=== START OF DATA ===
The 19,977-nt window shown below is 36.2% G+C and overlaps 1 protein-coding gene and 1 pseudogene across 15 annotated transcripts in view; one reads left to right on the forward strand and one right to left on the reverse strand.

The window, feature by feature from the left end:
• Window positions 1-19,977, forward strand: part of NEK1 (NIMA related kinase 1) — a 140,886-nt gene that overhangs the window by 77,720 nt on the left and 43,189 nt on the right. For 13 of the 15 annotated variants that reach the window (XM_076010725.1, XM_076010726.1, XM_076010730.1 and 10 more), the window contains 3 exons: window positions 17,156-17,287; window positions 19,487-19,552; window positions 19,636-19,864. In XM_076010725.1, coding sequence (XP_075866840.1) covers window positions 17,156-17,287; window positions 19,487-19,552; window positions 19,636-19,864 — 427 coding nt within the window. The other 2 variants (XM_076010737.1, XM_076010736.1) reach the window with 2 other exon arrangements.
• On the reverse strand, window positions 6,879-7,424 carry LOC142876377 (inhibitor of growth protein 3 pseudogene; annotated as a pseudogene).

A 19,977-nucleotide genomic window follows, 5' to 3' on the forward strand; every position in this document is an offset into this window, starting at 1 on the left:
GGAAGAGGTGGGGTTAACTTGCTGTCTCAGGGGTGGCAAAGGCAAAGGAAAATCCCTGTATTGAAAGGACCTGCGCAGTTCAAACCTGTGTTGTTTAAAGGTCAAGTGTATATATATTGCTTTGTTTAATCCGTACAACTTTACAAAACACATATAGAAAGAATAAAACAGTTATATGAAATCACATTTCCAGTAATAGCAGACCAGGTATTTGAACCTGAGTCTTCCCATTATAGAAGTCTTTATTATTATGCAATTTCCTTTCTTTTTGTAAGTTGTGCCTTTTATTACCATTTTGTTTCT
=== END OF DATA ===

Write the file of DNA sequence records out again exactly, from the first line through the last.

The 19,977-nt window shown below is 36.2% G+C and overlaps 1 protein-coding gene and 1 pseudogene across 15 annotated transcripts in view; one reads left to right on the forward strand and one right to left on the reverse strand.

The window, feature by feature from the left end:
• Window positions 1-19,977, forward strand: part of NEK1 (NIMA related kinase 1) — a 140,886-nt gene that overhangs the window by 77,720 nt on the left and 43,189 nt on the right. For 13 of the 15 annotated variants that reach the window (XM_076010725.1, XM_076010726.1, XM_076010730.1 and 10 more), the window contains 3 exons: window positions 17,156-17,287; window positions 19,487-19,552; window positions 19,636-19,864. In XM_076010725.1, coding sequence (XP_075866840.1) covers window positions 17,156-17,287; window positions 19,487-19,552; window positions 19,636-19,864 — 427 coding nt within the window. The other 2 variants (XM_076010737.1, XM_076010736.1) reach the window with 2 other exon arrangements.
• On the reverse strand, window positions 6,879-7,424 carry LOC142876377 (inhibitor of growth protein 3 pseudogene; annotated as a pseudogene).

A 19,977-nucleotide genomic window follows, 5' to 3' on the forward strand; every position in this document is an offset into this window, starting at 1 on the left:
GGAAGAGGTGGGGTTAACTTGCTGTCTCAGGGGTGGCAAAGGCAAAGGAAAATCCCTGTATTGAAAGGACCTGCGCAGTTCAAACCTGTGTTGTTTAAAGGTCAAGTGTATATATATTGCTTTGTTTAATCCGTACAACTTTACAAAACACATATAGAAAGAATAAAACAGTTATATGAAATCACATTTCCAGTAATAGCAGACCAGGTATTTGAACCTGAGTCTTCCCATTATAGAAGTCTTTATTATTATGCAATTTCCTTTCTTTTTGTAAGTTGTGCCTTTTATTACCATTTTGTTTCT